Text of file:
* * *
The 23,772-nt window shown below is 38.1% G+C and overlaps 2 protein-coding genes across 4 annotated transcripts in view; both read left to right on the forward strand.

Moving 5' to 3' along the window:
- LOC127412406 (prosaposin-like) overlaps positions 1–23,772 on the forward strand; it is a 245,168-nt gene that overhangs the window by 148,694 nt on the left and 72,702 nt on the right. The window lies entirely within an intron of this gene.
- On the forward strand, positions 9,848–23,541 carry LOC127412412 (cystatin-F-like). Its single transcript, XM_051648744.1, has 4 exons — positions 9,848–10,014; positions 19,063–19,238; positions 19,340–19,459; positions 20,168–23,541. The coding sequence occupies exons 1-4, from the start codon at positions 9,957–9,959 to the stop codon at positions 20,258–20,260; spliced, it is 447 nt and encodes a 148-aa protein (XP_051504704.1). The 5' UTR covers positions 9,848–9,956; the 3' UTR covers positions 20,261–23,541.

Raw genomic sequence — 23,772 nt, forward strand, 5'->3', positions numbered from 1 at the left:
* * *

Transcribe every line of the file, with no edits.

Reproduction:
The 23,772-nt window shown below is 38.1% G+C and overlaps 2 protein-coding genes across 4 annotated transcripts in view; both read left to right on the forward strand.

Moving 5' to 3' along the window:
- LOC127412406 (prosaposin-like) overlaps positions 1–23,772 on the forward strand; it is a 245,168-nt gene that overhangs the window by 148,694 nt on the left and 72,702 nt on the right. The window lies entirely within an intron of this gene.
- On the forward strand, positions 9,848–23,541 carry LOC127412412 (cystatin-F-like). Its single transcript, XM_051648744.1, has 4 exons — positions 9,848–10,014; positions 19,063–19,238; positions 19,340–19,459; positions 20,168–23,541. The coding sequence occupies exons 1-4, from the start codon at positions 9,957–9,959 to the stop codon at positions 20,258–20,260; spliced, it is 447 nt and encodes a 148-aa protein (XP_051504704.1). The 5' UTR covers positions 9,848–9,956; the 3' UTR covers positions 20,261–23,541.

Raw genomic sequence — 23,772 nt, forward strand, 5'->3', positions numbered from 1 at the left: